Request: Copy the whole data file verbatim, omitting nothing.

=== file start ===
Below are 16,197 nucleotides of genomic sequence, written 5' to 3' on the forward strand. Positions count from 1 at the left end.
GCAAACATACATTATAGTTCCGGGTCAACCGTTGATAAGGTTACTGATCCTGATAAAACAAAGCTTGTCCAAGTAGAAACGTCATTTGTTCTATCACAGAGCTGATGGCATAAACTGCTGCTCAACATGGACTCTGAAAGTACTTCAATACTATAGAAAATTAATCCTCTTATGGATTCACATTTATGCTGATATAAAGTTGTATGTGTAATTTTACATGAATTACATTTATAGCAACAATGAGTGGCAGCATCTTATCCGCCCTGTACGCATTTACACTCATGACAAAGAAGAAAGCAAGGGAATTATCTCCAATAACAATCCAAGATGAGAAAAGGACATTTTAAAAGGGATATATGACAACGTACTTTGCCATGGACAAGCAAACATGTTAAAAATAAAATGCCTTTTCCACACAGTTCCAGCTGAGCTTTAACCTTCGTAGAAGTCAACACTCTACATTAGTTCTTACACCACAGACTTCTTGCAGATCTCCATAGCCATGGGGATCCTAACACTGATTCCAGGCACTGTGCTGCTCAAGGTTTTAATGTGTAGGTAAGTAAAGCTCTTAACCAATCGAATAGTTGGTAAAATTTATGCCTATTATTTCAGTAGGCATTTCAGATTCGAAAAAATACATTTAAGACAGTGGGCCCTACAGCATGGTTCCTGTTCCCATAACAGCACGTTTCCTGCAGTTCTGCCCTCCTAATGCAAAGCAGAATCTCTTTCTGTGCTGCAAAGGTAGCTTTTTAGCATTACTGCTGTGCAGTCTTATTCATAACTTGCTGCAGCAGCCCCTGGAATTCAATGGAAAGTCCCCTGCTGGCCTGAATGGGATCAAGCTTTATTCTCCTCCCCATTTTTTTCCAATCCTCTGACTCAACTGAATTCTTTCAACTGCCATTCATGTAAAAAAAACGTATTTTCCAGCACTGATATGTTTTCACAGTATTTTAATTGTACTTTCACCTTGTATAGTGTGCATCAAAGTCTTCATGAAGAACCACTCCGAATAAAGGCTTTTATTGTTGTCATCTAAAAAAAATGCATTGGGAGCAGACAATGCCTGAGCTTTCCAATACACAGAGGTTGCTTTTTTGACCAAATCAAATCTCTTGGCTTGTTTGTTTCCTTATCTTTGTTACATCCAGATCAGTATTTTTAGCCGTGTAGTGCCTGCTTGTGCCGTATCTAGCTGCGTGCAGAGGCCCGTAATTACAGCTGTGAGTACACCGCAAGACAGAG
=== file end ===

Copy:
Below are 16,197 nucleotides of genomic sequence, written 5' to 3' on the forward strand. Positions count from 1 at the left end.
GCAAACATACATTATAGTTCCGGGTCAACCGTTGATAAGGTTACTGATCCTGATAAAACAAAGCTTGTCCAAGTAGAAACGTCATTTGTTCTATCACAGAGCTGATGGCATAAACTGCTGCTCAACATGGACTCTGAAAGTACTTCAATACTATAGAAAATTAATCCTCTTATGGATTCACATTTATGCTGATATAAAGTTGTATGTGTAATTTTACATGAATTACATTTATAGCAACAATGAGTGGCAGCATCTTATCCGCCCTGTACGCATTTACACTCATGACAAAGAAGAAAGCAAGGGAATTATCTCCAATAACAATCCAAGATGAGAAAAGGACATTTTAAAAGGGATATATGACAACGTACTTTGCCATGGACAAGCAAACATGTTAAAAATAAAATGCCTTTTCCACACAGTTCCAGCTGAGCTTTAACCTTCGTAGAAGTCAACACTCTACATTAGTTCTTACACCACAGACTTCTTGCAGATCTCCATAGCCATGGGGATCCTAACACTGATTCCAGGCACTGTGCTGCTCAAGGTTTTAATGTGTAGGTAAGTAAAGCTCTTAACCAATCGAATAGTTGGTAAAATTTATGCCTATTATTTCAGTAGGCATTTCAGATTCGAAAAAATACATTTAAGACAGTGGGCCCTACAGCATGGTTCCTGTTCCCATAACAGCACGTTTCCTGCAGTTCTGCCCTCCTAATGCAAAGCAGAATCTCTTTCTGTGCTGCAAAGGTAGCTTTTTAGCATTACTGCTGTGCAGTCTTATTCATAACTTGCTGCAGCAGCCCCTGGAATTCAATGGAAAGTCCCCTGCTGGCCTGAATGGGATCAAGCTTTATTCTCCTCCCCATTTTTTTCCAATCCTCTGACTCAACTGAATTCTTTCAACTGCCATTCATGTAAAAAAAACGTATTTTCCAGCACTGATATGTTTTCACAGTATTTTAATTGTACTTTCACCTTGTATAGTGTGCATCAAAGTCTTCATGAAGAACCACTCCGAATAAAGGCTTTTATTGTTGTCATCTAAAAAAAATGCATTGGGAGCAGACAATGCCTGAGCTTTCCAATACACAGAGGTTGCTTTTTTGACCAAATCAAATCTCTTGGCTTGTTTGTTTCCTTATCTTTGTTACATCCAGATCAGTATTTTTAGCCGTGTAGTGCCTGCTTGTGCCGTATCTAGCTGCGTGCAGAGGCCCGTAATTACAGCTGTGAGTACACCGCAAGACAGAG